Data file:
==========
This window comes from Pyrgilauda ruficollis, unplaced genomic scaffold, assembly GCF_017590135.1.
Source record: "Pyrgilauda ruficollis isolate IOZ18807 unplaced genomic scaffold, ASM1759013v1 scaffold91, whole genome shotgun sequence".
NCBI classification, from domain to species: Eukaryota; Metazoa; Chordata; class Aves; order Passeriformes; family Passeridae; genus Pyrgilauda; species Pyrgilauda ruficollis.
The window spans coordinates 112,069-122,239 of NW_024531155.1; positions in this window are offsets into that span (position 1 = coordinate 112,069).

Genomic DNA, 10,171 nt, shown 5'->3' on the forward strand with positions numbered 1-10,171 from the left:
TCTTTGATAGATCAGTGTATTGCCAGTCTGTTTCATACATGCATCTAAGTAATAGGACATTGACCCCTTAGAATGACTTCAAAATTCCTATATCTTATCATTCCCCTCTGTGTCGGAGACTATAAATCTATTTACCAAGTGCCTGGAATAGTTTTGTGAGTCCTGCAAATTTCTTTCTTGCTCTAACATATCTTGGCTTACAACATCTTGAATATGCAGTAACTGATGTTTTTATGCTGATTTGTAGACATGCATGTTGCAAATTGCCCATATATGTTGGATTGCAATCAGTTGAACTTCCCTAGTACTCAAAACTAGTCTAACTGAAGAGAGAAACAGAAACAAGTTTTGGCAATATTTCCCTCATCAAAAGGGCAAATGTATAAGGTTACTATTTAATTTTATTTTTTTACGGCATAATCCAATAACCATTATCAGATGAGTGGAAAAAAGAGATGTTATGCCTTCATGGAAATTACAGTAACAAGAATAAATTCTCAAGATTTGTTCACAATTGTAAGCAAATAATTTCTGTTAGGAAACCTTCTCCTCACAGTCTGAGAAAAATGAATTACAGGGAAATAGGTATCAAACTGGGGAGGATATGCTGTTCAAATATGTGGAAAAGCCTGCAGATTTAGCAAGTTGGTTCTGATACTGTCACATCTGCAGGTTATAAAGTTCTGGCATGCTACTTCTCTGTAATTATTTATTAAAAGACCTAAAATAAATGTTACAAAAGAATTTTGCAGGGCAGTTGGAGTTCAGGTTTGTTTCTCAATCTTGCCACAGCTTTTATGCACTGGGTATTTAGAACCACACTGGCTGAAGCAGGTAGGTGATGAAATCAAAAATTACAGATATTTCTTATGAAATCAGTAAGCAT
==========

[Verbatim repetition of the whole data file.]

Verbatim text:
This window comes from Pyrgilauda ruficollis, unplaced genomic scaffold, assembly GCF_017590135.1.
Source record: "Pyrgilauda ruficollis isolate IOZ18807 unplaced genomic scaffold, ASM1759013v1 scaffold91, whole genome shotgun sequence".
NCBI classification, from domain to species: Eukaryota; Metazoa; Chordata; class Aves; order Passeriformes; family Passeridae; genus Pyrgilauda; species Pyrgilauda ruficollis.
The window spans coordinates 112,069-122,239 of NW_024531155.1; positions in this window are offsets into that span (position 1 = coordinate 112,069).

Genomic DNA, 10,171 nt, shown 5'->3' on the forward strand with positions numbered 1-10,171 from the left:
TCTTTGATAGATCAGTGTATTGCCAGTCTGTTTCATACATGCATCTAAGTAATAGGACATTGACCCCTTAGAATGACTTCAAAATTCCTATATCTTATCATTCCCCTCTGTGTCGGAGACTATAAATCTATTTACCAAGTGCCTGGAATAGTTTTGTGAGTCCTGCAAATTTCTTTCTTGCTCTAACATATCTTGGCTTACAACATCTTGAATATGCAGTAACTGATGTTTTTATGCTGATTTGTAGACATGCATGTTGCAAATTGCCCATATATGTTGGATTGCAATCAGTTGAACTTCCCTAGTACTCAAAACTAGTCTAACTGAAGAGAGAAACAGAAACAAGTTTTGGCAATATTTCCCTCATCAAAAGGGCAAATGTATAAGGTTACTATTTAATTTTATTTTTTTACGGCATAATCCAATAACCATTATCAGATGAGTGGAAAAAAGAGATGTTATGCCTTCATGGAAATTACAGTAACAAGAATAAATTCTCAAGATTTGTTCACAATTGTAAGCAAATAATTTCTGTTAGGAAACCTTCTCCTCACAGTCTGAGAAAAATGAATTACAGGGAAATAGGTATCAAACTGGGGAGGATATGCTGTTCAAATATGTGGAAAAGCCTGCAGATTTAGCAAGTTGGTTCTGATACTGTCACATCTGCAGGTTATAAAGTTCTGGCATGCTACTTCTCTGTAATTATTTATTAAAAGACCTAAAATAAATGTTACAAAAGAATTTTGCAGGGCAGTTGGAGTTCAGGTTTGTTTCTCAATCTTGCCACAGCTTTTATGCACTGGGTATTTAGAACCACACTGGCTGAAGCAGGTAGGTGATGAAATCAAAAATTACAGATATTTCTTATGAAATCAGTAAGCAT